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Angel: Topic Page
Bodiless, immortal spirit, limited in knowledge and power, accepted in the traditional belief of Judaism, Christianity, and Islam and other religions.
Apologetics: Topic Page
Philosophical writings that attempt to refute attacks on the Christian faith. Apologists include St Justin, Origen, St Augustine, Thomas Aquinas, Blaise Pascal, and Joseph Butler.
Baptism: Topic Page
Immersion in or sprinkling with water as a religious rite of initiation.
Cross: Topic Page
Widely used symbol. In various forms, it can be found in such diverse cultures as those of ancient India, Egypt, and pre-Columbian North America. It also is found in the megalithic monuments of Western Europe.
Eschatology: Topic Page
Doctrines of the end of time. Christian eschatology concerns the end of this Earth and of time; the resurrection of the dead; the Antichrist; the return of Jesus Christ to overthrow the Antichrist; and the culmination of history with the destruction of this world.
Fasting: Topic Page
The practice of voluntarily going without food. It can be undertaken as a religious observance, a sign of mourning, a political protest (hunger strike), or for slimming purposes.
Free will: Topic Page
The power of making choices without the constraint of fate or some other uncontrollable force, regarded as a human characteristic.
Logos: Topic Page
In Greek and Hebrew metaphysics, the unifying principle of the world. The central idea of the Logos is that it links God and man, hence any system in which the Logos plays a part is monistic.
Predestination: Topic Page
In theology, doctrine that asserts that God predestines from eternity the salvation of certain souls. So-called double predestination, as in Calvinism, is the added assertion that God also foreordains certain souls to damnation.
Religion: Topic Page
A system of thought, feeling, and action that is shared by a group and that gives the members an object of devotion; a code of behavior by which individuals may judge the personal and social consequences of their actions; and a frame of reference by which individuals may relate to their group and their universe.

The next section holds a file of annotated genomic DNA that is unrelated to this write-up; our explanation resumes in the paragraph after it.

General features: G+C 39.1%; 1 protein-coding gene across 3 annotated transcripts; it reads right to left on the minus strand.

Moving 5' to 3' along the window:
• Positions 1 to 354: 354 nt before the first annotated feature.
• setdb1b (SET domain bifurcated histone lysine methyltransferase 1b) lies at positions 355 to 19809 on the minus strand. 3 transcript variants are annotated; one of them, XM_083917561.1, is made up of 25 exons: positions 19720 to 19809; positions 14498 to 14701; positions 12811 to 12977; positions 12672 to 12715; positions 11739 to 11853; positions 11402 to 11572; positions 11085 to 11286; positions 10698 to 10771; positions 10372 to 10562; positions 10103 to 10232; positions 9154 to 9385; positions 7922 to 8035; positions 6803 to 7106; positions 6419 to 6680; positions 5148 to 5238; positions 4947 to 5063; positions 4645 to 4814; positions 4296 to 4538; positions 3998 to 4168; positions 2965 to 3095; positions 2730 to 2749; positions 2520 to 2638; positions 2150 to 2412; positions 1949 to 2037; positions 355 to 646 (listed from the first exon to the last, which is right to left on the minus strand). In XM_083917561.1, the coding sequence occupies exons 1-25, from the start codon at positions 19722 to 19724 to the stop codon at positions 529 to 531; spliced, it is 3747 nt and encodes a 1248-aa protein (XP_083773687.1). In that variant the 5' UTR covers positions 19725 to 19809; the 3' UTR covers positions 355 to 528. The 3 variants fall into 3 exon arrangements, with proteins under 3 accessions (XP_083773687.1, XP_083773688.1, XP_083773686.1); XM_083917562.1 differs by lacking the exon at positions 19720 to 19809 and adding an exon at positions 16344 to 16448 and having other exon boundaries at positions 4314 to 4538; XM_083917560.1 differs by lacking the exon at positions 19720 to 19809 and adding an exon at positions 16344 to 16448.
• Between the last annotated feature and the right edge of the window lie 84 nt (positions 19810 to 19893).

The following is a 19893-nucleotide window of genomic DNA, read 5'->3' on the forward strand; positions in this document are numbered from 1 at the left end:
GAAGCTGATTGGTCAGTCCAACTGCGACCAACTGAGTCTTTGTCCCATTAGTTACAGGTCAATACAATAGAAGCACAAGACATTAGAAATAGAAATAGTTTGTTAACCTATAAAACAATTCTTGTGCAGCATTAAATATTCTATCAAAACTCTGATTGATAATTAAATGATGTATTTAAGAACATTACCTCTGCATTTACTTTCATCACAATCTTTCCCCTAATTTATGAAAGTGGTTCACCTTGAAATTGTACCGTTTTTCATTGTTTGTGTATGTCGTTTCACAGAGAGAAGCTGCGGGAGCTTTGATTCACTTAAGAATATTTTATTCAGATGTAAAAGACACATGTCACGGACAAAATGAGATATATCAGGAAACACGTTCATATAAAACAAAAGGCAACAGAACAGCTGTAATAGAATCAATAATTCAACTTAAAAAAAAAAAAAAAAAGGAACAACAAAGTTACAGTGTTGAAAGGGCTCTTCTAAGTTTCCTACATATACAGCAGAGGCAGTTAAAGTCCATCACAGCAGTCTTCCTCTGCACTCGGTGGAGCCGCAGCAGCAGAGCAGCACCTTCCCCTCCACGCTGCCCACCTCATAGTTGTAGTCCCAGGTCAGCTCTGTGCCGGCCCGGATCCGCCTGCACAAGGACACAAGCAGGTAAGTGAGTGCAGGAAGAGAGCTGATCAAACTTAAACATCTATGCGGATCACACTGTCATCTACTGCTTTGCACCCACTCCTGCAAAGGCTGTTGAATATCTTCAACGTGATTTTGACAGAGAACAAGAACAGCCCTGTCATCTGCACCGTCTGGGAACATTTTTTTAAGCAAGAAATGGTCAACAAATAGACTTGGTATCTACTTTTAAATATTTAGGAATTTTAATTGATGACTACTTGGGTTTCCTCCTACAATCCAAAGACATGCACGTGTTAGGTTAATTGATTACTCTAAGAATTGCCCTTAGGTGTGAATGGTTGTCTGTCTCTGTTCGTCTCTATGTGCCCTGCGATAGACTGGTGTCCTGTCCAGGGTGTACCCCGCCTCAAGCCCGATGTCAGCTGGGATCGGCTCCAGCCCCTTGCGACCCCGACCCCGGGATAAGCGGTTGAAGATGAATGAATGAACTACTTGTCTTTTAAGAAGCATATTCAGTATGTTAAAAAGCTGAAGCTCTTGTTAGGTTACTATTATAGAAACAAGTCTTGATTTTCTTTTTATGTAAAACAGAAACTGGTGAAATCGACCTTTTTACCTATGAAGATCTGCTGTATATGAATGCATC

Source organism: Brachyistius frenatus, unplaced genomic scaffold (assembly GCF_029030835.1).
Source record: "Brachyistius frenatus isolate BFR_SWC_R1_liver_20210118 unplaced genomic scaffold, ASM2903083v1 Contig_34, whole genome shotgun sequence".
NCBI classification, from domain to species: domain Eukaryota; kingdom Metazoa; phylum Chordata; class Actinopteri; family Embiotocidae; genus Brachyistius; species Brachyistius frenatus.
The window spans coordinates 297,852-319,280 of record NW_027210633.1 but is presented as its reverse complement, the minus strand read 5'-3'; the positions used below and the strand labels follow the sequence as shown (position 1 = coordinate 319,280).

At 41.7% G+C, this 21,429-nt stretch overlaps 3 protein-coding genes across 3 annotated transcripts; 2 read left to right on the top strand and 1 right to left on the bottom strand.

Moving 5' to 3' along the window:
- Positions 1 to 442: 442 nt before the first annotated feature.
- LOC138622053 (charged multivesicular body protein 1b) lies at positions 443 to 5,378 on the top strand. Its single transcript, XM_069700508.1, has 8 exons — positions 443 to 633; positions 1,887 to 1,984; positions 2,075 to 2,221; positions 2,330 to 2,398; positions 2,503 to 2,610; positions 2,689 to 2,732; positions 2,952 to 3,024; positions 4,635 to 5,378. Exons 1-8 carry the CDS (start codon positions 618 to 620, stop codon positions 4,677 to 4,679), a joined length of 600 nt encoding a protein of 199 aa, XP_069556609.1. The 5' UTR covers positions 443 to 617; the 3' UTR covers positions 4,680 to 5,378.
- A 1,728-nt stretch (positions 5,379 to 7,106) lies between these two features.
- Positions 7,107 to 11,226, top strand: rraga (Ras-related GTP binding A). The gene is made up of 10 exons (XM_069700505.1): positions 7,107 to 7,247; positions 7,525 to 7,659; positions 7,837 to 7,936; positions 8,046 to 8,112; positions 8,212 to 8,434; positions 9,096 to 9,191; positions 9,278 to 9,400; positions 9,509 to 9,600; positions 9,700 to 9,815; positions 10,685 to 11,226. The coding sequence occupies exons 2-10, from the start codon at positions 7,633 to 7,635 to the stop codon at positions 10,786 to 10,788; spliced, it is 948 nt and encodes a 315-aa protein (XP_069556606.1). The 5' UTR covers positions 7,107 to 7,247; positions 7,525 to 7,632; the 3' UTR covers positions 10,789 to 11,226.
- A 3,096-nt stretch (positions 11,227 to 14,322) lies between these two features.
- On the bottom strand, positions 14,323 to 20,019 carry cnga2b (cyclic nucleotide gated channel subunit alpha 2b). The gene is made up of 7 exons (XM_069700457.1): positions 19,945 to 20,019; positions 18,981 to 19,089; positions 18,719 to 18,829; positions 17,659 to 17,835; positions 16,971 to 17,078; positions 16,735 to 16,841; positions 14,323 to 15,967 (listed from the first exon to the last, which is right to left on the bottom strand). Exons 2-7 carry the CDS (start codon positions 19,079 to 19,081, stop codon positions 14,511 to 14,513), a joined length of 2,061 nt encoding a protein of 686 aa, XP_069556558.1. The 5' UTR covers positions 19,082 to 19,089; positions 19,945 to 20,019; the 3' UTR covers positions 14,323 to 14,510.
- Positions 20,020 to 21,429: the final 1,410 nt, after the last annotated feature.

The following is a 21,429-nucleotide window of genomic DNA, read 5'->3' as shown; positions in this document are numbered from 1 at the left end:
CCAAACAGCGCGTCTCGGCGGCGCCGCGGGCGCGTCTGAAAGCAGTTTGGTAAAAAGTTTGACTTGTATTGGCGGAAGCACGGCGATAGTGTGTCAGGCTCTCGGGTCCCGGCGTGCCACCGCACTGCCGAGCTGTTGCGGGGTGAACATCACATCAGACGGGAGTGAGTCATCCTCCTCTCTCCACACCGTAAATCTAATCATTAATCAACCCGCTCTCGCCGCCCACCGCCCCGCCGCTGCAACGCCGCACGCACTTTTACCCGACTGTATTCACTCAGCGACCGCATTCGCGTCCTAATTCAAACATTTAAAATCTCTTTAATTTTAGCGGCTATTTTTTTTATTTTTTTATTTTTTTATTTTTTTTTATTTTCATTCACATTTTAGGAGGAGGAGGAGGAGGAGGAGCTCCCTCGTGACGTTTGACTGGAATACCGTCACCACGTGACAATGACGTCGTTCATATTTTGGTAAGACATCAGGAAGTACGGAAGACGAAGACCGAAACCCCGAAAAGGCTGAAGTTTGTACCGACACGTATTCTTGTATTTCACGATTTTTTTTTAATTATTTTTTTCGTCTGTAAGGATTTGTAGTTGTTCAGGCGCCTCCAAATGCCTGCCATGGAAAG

From The Columbia Encyclopedia
Arising again from death to life. The emergence of Jesus from the tomb to live on earth again for 40 days as told in the Gospels has been from the beginning the central fact of Christian experience and a cardinal feature of Christian doctrine.
Satan: Topic Page
Traditional opponent of God and humanity in Judaism and Christianity. In Scripture and literature the role of the opponent is given many names, such as Apolyon, Beelzebub, Semihazah, Azazel, Belial, and Sammael.
Sin: Topic Page
Transgression of the will of God or the gods, as revealed in the moral code laid down by a particular religion.
Soul: Topic Page
The vital, immaterial, life principle, generally conceived as existing within humans and sometimes within all living things, inanimate objects, and the universe as a whole. Religion and philosophy have long been concerned with the nature of the soul in their attempts to understand existence and the meaning of life.
Worship: Topic Page
Adoration and service of God or gods. This service involves reverence, awe, and wonder, and may take many different forms.
From Conspiracy Theories in American History The Unification Church (known popularly as “the Moonies,” after its founder, Rev. Moon) is viewed with suspicion by the conspiracy-minded for three reasons: its links with the South Korean government and CIA, its legion front organizations, and its recruitment and indoctrination practices, the latter of which have consistently drawn charges of “brainwashing” and “mind control.”
Huguenots: Topic Page
French Protestants, followers of John Calvin. The term is derived from the German Eidgenossen, meaning sworn companions or confederates.
From Cambridge Dictionary of Christian Theology ‘Puritanism’ is a term used to denote a movement, or movements, within the Anglican Church of the sixteenth and seventeenth centuries. The term was coined in the sixteenth century as a pejorative to refer to those Anglican Protestants who had over-scrupulous consciences in matters of theology and practice
Orange Order: Topic Page